ruff

When looking for citations of “mango” the other week, I ran across this intriguing line in Peter King’s Life of John Locke:

Railes and heath-polts, ruffs, and reeves, are excellent meat wherever they can be met with.

The line intrigued me because I didn’t recognize a single one of these creatures.

Clearly, I am no birder. The ruff is still generally known, a bird of the sandpiper family, the female of which is called a reeve. In mating season, the ruff develops a ruff, that is, a ruffle of feathers around its neck. Clearly, the whole set must be varieties of birds. The rail can be any bird of the Rallidae family, still used for landrails and water-rails; the only kind of rail family-member I’d previous heard of was the corncrake. (See “The Echo mocks the Corncrake”, especially the Andy Stewart version – mp3 sample available here.) The heath-polt, or heath-poult, can be any kind of heath-dwelling bird, but was usually used to refer to the black grouse.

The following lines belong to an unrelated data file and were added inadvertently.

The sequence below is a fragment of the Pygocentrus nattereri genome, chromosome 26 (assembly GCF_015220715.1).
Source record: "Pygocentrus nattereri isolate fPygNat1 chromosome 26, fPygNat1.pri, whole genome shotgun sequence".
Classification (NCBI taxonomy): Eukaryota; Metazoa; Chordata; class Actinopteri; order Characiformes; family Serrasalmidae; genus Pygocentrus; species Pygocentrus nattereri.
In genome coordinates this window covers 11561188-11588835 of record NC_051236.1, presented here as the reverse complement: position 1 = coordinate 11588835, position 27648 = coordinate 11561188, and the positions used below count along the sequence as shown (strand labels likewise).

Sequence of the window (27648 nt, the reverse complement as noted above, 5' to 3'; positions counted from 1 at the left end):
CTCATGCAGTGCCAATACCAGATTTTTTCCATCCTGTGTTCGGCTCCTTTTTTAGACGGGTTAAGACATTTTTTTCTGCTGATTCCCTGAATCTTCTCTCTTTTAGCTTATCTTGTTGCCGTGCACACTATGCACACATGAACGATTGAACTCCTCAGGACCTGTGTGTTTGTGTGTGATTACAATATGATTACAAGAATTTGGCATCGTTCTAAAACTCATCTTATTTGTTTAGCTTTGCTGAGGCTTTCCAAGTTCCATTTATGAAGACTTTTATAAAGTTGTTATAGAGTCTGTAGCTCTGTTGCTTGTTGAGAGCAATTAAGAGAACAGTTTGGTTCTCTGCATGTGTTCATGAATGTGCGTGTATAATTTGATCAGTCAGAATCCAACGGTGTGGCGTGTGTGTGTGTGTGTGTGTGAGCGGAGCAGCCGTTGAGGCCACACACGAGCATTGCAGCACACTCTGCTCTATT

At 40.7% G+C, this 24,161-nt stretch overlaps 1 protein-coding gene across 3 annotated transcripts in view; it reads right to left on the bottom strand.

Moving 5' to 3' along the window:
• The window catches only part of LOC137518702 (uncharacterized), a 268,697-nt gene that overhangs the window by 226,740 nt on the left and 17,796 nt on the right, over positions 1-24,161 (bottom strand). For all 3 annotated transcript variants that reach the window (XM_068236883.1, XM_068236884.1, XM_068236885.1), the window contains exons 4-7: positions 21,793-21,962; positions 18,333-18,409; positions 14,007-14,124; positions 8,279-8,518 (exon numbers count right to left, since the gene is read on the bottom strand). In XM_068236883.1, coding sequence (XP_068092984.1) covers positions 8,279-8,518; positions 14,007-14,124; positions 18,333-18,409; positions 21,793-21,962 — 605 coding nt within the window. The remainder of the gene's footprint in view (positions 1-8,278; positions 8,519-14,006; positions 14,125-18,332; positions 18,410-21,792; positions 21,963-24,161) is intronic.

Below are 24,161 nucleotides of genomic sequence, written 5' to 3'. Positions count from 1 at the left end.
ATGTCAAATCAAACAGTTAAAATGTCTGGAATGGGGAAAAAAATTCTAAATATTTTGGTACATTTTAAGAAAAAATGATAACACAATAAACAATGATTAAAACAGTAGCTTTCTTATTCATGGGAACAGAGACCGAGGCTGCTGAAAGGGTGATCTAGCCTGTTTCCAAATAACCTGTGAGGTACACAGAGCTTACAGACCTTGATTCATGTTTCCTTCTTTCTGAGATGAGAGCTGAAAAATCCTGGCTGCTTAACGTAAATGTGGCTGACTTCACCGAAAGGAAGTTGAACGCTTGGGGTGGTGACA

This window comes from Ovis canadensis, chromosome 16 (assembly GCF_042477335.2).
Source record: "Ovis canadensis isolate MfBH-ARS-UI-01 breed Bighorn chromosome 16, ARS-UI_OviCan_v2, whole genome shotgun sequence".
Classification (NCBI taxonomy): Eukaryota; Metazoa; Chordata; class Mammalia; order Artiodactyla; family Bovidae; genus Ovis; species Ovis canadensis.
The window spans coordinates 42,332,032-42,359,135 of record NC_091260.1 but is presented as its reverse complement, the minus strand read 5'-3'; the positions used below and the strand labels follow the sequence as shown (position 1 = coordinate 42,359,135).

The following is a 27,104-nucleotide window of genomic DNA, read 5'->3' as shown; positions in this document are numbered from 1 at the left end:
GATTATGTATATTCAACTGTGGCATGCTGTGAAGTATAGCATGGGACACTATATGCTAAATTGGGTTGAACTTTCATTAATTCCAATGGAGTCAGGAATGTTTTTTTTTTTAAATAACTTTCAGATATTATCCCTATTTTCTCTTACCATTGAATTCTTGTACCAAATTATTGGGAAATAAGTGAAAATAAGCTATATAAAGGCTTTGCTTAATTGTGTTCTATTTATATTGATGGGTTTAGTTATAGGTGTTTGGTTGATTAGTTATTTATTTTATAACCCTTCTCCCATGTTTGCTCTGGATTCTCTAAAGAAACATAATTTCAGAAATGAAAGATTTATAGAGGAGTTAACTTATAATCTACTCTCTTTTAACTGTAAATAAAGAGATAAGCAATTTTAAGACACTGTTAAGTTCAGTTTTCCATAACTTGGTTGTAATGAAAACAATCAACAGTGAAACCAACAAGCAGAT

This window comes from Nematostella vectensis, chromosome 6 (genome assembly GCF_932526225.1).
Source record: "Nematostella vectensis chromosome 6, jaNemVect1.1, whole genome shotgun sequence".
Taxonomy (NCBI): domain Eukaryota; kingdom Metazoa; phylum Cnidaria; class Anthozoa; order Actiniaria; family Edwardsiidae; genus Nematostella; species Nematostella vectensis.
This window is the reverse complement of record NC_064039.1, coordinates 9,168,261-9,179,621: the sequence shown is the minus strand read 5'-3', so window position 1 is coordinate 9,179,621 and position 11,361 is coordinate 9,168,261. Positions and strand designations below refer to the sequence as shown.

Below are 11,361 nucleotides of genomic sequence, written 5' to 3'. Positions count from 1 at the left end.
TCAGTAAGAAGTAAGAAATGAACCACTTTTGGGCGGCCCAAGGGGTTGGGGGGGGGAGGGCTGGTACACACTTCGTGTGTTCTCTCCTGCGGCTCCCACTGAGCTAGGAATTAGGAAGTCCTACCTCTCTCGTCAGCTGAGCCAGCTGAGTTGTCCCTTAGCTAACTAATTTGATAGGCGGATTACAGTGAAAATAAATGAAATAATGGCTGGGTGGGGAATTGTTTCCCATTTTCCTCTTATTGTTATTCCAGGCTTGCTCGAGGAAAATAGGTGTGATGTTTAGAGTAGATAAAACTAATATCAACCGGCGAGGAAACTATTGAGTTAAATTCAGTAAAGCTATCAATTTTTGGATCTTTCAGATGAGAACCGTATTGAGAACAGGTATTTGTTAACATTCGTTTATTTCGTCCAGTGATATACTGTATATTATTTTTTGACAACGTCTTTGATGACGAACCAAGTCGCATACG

That would have been the end of it, except that, in reading through OED entries, I found the entry for ruff [1]. English, ever-versatile, named a particular small freshwater perch the ruff too. (1496, in the first book on fishing printed in England, from the press of Wynkyn de Worde, A treatyse of Fysshynge with an Angle: “The ruf is ryght an holsome fysshe”.) Further, it’s an obsolete word for any kind of sea-bream, with examples of its use from c. 1440 to 1668. Finally, it was, for several centuries, a word for sea urchin, attested to in the sixteenth and eighteenth centuries, named for its spiky texture. (1591, in Percivall’s Spanish Dictionarie: “an hedgehog,..also a fish called a Ruffe”.)

So, the ruff has been both fish and fowl (and echinoderm), but has never been, as far as I know, a good red herring.


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*© S. Worthen 2009